For a moment, imagine what Portland might be like in 30 years. The year will be 2051, and, although The Jetsons was set in 2062, it doesn’t look like we’ll all be commuting to our space homes in flying cars in three decades’ time. Portland will still be here on the ground, perhaps a different shape due to rising sea levels, but still a place where people will live and work. In this future city, how will we travel every day? Whose needs will we prioritize? What will our values be?
Jenny Scheu is blazing the trail, so to speak. A Portland-based artist and architect, a Portland Trails board member, and an urban trails enthusiast, Jenny is living in 2021 with her mind on the future.
She has lived in Portland since 1979, moving to Cliff Island that summer to work a seasonal construction job while she designed her first house as a newly minted architect. “I was interested in learning how things were made,” says Jenny. Working as a laborer “gave me a huge respect for makers and how much they know.” Once winter came, she moved off the island for more airtight accommodations on Vesper Street on Munjoy Hill (“the rent was $45 a week,” she recalls) to begin working for an architect. It’s the same neighborhood where she and her husband live now in a highly insulated, highly efficient three-family home Jenny designed with a fellow architect friend.
Jenny, who works full-time as a printmaker these days, does not own a car. “I bike every day,” says Jenny. “I love getting around town on a bike. I walk a lot, too.” Her radius, she says, is about five miles from her home - that’s how far she’ll commute on bike or foot to get where she needs to go. “I primarily use the trails that go through the city inside the peninsula,” she says. Her time commuting on the trails is “a constant reminder that you really can get around on your own power. There isn’t a time when I'm on the urban trails that I don’t think a) more people could be on here, and b) we could - can - must move away from cars.”
She has stowed her bike away for the winter, but she still travels on foot as often as she can. And if she does need to travel beyond her five mile radius, she borrows the car she shares with her neighbor. (They have a Google calendar to sort out the schedule.) While a car is still a functional necessity in her life, she sees a future where cars are no longer the default mode of transportation. “I’ve read about cities where they’ve converted whole streets into bike and pedestrian lanes. There are cities in the world that have light rail systems. Portland can have these things if people speak up and work to make them happen,” says Jenny. “When people have the drive to make things happen, that’s how stuff gets done. You’ve got to aim high.”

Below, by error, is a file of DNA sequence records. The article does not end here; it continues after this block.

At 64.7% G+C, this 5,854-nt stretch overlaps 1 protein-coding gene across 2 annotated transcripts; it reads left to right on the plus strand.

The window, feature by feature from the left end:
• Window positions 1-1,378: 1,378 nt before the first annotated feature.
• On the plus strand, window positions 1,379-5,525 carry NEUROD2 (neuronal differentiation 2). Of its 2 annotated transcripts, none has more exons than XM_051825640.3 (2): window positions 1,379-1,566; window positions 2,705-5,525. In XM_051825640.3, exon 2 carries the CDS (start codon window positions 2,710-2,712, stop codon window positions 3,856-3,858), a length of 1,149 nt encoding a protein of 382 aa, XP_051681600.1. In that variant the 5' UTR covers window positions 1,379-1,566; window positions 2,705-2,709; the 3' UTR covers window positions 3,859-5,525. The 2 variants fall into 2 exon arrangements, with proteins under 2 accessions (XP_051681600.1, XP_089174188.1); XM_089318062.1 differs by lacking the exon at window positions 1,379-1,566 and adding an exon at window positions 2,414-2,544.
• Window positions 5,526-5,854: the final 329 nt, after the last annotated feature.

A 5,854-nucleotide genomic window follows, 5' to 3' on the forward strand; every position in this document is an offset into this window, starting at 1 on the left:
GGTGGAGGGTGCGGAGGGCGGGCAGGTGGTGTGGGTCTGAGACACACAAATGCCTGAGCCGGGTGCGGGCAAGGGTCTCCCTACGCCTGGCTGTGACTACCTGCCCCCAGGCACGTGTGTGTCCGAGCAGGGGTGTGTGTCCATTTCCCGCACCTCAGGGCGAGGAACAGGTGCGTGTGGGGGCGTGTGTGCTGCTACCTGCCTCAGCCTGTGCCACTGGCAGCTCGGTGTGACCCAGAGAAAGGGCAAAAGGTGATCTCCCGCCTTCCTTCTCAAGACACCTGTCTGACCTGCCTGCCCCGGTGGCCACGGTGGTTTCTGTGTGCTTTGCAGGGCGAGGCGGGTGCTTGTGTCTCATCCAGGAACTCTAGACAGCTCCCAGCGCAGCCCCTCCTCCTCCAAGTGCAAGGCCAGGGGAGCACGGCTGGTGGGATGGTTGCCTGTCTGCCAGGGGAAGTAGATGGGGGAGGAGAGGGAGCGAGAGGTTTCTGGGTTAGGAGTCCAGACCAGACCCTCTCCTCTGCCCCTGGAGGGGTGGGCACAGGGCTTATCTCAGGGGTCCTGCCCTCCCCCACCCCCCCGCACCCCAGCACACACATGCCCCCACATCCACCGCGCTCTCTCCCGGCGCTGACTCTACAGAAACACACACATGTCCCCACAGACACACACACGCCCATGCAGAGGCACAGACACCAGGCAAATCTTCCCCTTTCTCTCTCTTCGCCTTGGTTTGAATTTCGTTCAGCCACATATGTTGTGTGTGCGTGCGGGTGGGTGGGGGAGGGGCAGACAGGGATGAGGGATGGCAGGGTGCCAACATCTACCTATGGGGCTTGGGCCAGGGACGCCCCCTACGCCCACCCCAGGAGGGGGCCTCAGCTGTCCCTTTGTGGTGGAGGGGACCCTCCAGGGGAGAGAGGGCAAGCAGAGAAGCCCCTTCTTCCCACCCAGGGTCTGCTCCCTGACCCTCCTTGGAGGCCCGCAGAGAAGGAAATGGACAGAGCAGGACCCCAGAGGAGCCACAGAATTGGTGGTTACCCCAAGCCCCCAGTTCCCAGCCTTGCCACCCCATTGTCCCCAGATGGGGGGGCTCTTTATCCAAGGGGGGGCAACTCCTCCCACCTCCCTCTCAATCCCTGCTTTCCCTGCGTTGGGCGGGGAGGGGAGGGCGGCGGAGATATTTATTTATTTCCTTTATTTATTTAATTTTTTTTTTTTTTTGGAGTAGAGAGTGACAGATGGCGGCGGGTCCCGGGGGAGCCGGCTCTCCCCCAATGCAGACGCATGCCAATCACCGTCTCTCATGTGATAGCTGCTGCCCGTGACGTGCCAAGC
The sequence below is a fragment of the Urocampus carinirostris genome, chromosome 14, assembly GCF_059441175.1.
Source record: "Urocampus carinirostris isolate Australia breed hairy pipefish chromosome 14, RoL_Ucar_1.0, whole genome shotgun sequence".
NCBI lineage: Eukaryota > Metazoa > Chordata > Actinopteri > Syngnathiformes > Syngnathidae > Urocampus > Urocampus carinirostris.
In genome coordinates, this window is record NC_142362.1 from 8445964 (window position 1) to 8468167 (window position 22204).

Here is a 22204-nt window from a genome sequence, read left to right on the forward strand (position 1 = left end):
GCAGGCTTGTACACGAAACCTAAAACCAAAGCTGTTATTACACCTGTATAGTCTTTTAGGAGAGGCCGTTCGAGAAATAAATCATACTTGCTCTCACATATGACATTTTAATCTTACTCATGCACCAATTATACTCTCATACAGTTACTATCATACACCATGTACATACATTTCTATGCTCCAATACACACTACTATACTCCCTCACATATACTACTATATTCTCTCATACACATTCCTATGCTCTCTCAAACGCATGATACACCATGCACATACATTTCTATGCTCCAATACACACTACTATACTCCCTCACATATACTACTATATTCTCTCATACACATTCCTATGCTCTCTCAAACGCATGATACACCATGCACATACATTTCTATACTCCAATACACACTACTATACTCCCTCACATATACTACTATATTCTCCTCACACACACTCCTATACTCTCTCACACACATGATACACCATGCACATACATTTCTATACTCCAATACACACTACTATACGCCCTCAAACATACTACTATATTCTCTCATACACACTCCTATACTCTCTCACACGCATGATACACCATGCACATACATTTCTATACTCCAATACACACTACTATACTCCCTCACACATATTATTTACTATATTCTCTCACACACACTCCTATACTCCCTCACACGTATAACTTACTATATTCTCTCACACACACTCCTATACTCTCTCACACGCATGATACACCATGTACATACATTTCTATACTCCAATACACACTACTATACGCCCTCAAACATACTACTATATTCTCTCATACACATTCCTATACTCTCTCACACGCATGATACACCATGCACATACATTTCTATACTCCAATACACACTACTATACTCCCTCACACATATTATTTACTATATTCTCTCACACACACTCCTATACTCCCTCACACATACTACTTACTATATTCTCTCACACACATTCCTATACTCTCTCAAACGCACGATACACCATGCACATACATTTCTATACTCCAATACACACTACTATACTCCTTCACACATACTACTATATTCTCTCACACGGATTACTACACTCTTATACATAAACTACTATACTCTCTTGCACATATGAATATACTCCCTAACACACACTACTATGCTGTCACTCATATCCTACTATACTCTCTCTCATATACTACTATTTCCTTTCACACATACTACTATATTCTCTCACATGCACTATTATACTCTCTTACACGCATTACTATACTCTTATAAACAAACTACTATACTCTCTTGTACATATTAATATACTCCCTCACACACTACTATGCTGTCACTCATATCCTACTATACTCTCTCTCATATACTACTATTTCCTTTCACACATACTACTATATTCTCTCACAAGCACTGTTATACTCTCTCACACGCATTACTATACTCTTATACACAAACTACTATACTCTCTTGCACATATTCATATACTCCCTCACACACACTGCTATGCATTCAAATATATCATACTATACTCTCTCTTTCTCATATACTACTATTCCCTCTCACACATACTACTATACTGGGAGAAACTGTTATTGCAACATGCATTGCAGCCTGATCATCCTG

Jenny’s commutes through her neighborhood, where she admires the gardens of each home she passes, aren’t just efficient transportation - they are inspiration for her art. The color of the natural world finds its way into many of her prints, which are often influenced by textile patterns and designs. In addition to aligning with her values, these commutes on foot and bike feed her creativity. That’s an argument for moving more mindfully and intentionally through the world, if there ever was one.
She knows that what she does is a small part of the bigger picture; the future is in the hands of today’s young people, she says. “Organizations like Portland Trails don’t just happen. It takes people donating time or energy or both to move it forward. If kids learn that giving back - giving a percentage of what you have to something outside of yourself that you believe in - is an important part of life, change can and will happen.”
With her commitment to people-powered transportation, robust urban trail networks, and a healthier future for Portland, Jenny is living the “Portland Trails lifestyle.” Her vision for what Portland could be is what Portland Trails has worked toward for the past 30 years and continues to work toward every day. Biking- and walking-friendly trails and streets, steeply reduced dependence on cars, and a new generation of changemakers at the helm; when we close our eyes and imagine Portland in the year 2051, this is what we see.
The Portland Trails network, which extends over 70 miles, reaches four municipalities, and is within a half mile of every residence in Portland, is designed to make people-powered transportation accessible to people throughout Greater Portland. If you’d like to help us create a healthier, happier, and better-connected future, consider joining Jenny by making a gift to Portland Trails’ 2021 Annual Fund today.